So, when you talk about "a Winnie the Pooh" film, is there any possibility you could be talking about this "Winnie the Pooh" film with a song from Zooey Deschanel's musical group She and Him? Surely not. Surely this news article from a news website that prides itself on getting the story first is not going to be about a movie that was released in the UK some nine months ago and the US six months ago, right? I mean, for a start, where is the news value in a story about a nine-month old film. You know who also knows about how Zooey Deschanel has taken on the daunting task of writing a song for the film? My three-year old niece, because she's heard the song, because I bought the film for her as a Christmas present.

I mean, really, Stuff. When is the statute of limitations on front page news? What's the next front-page story? George Lucas has taken on the task of making prequels to his hit Star Wars trilogy? Pixar has taken on the task of making an animated film entirely using computer-generate animation? Al Jolson is going to be starring in a film that will miraculously have both pictures and synchronised sound?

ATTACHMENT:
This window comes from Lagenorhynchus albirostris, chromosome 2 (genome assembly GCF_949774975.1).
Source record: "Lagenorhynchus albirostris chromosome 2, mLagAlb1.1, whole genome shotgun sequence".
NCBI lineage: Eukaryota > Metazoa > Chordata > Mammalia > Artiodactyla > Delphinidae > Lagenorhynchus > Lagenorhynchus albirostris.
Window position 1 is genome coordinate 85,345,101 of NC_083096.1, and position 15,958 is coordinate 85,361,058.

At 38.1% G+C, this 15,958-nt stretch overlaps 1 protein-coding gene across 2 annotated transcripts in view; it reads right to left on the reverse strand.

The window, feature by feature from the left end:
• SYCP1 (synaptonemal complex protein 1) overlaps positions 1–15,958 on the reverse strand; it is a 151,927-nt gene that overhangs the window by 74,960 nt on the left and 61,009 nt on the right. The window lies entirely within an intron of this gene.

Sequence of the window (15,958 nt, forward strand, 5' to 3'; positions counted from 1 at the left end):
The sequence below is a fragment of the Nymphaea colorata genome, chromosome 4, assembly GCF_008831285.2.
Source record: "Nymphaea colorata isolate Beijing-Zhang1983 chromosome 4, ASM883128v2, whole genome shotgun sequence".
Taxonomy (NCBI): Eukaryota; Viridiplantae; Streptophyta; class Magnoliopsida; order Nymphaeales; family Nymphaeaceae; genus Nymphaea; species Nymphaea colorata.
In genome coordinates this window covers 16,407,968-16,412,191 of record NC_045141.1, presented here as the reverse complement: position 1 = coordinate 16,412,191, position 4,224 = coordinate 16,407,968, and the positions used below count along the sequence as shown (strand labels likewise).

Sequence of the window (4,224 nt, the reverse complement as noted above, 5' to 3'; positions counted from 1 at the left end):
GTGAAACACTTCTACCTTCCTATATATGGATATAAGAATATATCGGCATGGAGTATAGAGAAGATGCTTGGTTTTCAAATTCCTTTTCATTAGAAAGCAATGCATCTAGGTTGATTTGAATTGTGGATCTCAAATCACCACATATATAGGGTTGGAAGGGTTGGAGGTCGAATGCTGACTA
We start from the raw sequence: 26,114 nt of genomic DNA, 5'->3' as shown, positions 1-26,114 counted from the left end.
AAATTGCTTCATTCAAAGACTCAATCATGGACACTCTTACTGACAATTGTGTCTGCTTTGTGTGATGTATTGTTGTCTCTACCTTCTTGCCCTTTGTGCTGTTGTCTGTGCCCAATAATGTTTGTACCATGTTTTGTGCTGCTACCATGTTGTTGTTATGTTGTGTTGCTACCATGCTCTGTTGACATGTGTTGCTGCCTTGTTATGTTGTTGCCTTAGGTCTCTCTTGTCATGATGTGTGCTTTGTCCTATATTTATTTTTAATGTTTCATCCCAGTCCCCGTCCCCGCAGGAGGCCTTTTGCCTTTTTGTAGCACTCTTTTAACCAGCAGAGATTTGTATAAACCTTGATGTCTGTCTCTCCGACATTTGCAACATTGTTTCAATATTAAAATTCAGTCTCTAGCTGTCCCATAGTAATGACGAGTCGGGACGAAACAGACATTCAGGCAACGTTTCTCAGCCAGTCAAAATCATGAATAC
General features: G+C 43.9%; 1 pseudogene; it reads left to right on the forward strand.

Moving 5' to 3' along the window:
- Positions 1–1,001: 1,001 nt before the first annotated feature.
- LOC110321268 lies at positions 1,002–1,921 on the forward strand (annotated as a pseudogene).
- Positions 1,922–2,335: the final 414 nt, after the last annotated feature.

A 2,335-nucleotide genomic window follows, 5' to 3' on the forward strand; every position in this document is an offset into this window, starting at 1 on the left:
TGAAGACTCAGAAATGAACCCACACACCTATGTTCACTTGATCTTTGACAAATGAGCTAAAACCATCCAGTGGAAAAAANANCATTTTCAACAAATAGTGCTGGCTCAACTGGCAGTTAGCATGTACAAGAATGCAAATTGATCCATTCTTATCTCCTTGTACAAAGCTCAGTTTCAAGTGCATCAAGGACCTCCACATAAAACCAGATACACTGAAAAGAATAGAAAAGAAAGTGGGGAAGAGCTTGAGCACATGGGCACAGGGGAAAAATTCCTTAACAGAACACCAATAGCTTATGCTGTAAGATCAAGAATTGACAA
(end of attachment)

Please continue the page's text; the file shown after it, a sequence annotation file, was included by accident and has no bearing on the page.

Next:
So I open up the article, and I read the opening paragraph:

Writing a song for a Disney animated film puts a songwriter into a long and legendary line that has produced 30 nominations and 10 wins going back to When You Wish Upon a Star in 1940.

Really? 30 nominations and 10 wins? Wow... umm... errr... nominations and wins for what, exactly? I mean, I assume you're talking about the Oscars, since there is a reference in the fourth paragraph to her writing "So Long, one of the film's two Oscar entries", and When You Wish Upon A Star did win the Oscar. But you need to actually define what you're talking about. After all, there are a lot of other award shows you could be talking about: indeed, the article could be talking about the Grammys (for which the song in question has actually been nominated, which could would have been newsworthy back when it was announced a month ago). But I don't think that is what they are talking about, since the word "Grammy" is never used in the article. It could be the Golden Globes, but I doubt it since those nominations were already announced and the song wasn't nominated (plus, you know, it's the Golden Globes, and they're entirely worthless). So it must be the Oscars. So why not just say "30 Oscar nominations and 10 wins"? Does adding that one word make the paragraph too unwieldy?